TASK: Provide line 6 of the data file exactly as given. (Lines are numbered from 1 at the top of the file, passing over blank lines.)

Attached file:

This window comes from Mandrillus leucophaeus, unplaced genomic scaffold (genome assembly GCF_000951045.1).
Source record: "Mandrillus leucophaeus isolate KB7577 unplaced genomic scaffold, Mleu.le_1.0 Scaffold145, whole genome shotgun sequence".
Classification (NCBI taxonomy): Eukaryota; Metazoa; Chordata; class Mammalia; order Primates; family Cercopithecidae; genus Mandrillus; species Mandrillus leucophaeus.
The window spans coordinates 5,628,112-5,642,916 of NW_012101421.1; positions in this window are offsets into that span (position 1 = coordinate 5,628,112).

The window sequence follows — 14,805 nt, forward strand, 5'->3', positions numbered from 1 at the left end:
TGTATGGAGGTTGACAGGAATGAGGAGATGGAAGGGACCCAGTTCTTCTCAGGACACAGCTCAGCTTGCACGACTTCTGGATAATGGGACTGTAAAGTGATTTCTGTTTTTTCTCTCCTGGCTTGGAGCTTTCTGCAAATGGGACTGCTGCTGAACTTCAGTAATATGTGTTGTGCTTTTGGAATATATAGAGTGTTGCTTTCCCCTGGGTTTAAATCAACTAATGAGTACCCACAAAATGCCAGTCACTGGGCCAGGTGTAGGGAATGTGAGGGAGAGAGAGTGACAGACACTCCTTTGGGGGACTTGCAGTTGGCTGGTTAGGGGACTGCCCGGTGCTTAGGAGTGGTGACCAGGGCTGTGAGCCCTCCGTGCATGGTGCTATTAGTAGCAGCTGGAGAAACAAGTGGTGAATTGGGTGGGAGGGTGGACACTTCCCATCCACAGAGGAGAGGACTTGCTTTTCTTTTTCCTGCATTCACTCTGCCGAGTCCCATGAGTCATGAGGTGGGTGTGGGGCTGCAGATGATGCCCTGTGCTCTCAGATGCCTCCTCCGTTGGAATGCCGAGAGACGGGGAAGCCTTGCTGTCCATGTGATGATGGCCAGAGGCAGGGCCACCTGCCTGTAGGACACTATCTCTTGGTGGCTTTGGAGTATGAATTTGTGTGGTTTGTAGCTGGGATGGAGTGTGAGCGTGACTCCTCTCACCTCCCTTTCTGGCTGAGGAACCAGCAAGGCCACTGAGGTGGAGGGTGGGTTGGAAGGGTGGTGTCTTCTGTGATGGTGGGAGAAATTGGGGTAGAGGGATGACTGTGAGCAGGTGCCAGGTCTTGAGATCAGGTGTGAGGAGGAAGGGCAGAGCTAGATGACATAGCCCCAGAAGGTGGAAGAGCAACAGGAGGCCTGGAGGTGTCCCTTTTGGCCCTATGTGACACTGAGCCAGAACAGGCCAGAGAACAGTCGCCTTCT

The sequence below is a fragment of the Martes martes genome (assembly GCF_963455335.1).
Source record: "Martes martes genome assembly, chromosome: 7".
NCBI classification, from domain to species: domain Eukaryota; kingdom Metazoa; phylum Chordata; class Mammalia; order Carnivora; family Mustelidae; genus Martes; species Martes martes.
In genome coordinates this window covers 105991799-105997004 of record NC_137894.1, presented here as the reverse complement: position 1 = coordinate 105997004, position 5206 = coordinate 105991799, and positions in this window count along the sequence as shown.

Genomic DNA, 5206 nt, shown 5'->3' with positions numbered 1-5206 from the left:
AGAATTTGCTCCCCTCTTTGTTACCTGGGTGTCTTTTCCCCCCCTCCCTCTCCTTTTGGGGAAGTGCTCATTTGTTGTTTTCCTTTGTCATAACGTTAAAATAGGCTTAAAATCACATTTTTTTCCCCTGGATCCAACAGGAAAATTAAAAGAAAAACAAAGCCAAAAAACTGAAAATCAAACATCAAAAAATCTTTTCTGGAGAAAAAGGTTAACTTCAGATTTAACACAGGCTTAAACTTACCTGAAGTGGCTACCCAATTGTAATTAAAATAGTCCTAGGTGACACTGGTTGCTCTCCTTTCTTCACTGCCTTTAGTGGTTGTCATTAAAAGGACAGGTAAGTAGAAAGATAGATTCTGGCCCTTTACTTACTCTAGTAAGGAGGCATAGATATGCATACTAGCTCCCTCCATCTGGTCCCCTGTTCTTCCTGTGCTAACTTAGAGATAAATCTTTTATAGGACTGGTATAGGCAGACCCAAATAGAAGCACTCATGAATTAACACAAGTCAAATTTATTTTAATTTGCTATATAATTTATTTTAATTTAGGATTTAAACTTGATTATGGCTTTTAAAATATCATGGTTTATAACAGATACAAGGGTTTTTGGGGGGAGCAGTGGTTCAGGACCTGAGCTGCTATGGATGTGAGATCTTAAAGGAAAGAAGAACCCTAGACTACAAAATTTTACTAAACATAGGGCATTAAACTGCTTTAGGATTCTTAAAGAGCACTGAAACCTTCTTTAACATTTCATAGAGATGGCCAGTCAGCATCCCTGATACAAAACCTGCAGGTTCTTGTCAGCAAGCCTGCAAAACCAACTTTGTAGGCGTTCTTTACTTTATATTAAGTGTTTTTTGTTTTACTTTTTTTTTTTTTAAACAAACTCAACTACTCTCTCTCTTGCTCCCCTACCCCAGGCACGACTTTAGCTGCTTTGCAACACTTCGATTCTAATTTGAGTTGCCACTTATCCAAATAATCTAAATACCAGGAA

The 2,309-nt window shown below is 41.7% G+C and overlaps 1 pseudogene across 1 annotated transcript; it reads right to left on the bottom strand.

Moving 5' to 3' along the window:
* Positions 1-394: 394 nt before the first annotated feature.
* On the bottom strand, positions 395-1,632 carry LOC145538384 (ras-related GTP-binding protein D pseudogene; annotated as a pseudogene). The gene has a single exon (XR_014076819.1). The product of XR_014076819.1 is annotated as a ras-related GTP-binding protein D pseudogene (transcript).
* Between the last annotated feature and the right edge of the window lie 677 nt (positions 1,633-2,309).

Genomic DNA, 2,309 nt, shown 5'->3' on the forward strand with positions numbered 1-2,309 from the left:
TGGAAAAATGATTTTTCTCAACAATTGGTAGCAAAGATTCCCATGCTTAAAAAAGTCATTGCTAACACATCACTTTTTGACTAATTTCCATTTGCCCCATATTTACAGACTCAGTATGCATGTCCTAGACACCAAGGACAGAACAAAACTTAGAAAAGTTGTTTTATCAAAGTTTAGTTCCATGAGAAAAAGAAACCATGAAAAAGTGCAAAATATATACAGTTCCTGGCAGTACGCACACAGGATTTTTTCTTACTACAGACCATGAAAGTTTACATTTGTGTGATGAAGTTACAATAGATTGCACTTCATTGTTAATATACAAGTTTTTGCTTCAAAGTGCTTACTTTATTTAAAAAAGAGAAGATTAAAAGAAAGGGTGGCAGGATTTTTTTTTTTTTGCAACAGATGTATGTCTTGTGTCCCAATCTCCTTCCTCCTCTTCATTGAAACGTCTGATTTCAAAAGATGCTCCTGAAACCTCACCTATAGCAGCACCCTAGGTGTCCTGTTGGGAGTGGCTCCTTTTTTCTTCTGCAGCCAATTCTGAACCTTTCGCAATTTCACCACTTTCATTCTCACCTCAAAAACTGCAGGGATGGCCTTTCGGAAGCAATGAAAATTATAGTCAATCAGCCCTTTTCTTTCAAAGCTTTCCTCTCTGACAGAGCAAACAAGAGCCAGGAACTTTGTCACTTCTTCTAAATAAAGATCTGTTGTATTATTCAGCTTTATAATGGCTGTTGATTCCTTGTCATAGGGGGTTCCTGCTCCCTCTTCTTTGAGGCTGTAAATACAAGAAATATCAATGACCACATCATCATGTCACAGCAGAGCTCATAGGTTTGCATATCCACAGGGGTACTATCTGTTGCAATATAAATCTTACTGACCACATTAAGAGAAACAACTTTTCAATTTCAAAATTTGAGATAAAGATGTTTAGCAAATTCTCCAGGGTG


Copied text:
TGTATGGAGGTTGACAGGAATGAGGAGATGGAAGGGACCCAGTTCTTCTCAGGACACAGCTCAGCTTGCACGACTTCTGGATAATGGGACTGTAAAGTGATTTCTGTTTTTTCTCTCCTGGCTTGGAGCTTTCTGCAAATGGGACTGCTGCTGAACTTCAGTAATATGTGTTGTGCTTTTGGAATATATAGAGTGTTGCTTTCCCCTGGGTTTAAATCAACTAATGAGTACCCACAAAATGCCAGTCACTGGGCCAGGTGTAGGGAATGTGAGGGAGAGAGAGTGACAGACACTCCTTTGGGGGACTTGCAGTTGGCTGGTTAGGGGACTGCCCGGTGCTTAGGAGTGGTGACCAGGGCTGTGAGCCCTCCGTGCATGGTGCTATTAGTAGCAGCTGGAGAAACAAGTGGTGAATTGGGTGGGAGGGTGGACACTTCCCATCCACAGAGGAGAGGACTTGCTTTTCTTTTTCCTGCATTCACTCTGCCGAGTCCCATGAGTCATGAGGTGGGTGTGGGGCTGCAGATGATGCCCTGTGCTCTCAGATGCCTCCTCCGTTGGAATGCCGAGAGACGGGGAAGCCTTGCTGTCCATGTGATGATGGCCAGAGGCAGGGCCACCTGCCTGTAGGACACTATCTCTTGGTGGCTTTGGAGTATGAATTTGTGTGGTTTGTAGCTGGGATGGAGTGTGAGCGTGACTCCTCTCACCTCCCTTTCTGGCTGAGGAACCAGCAAGGCCACTGAGGTGGAGGGTGGGTTGGAAGGGTGGTGTCTTCTGTGATGGTGGGAGAAATTGGGGTAGAGGGATGACTGTGAGCAGGTGCCAGGTCTTGAGATCAGGTGTGAGGAGGAAGGGCAGAGCTAGATGACATAGCCCCAGAAGGTGGAAGAGCAACAGGAGGCCTGGAGGTGTCCCTTTTGGCCCTATGTGACACTGAGCCAGAACAGGCCAGAGAACAGTCGCCTTCT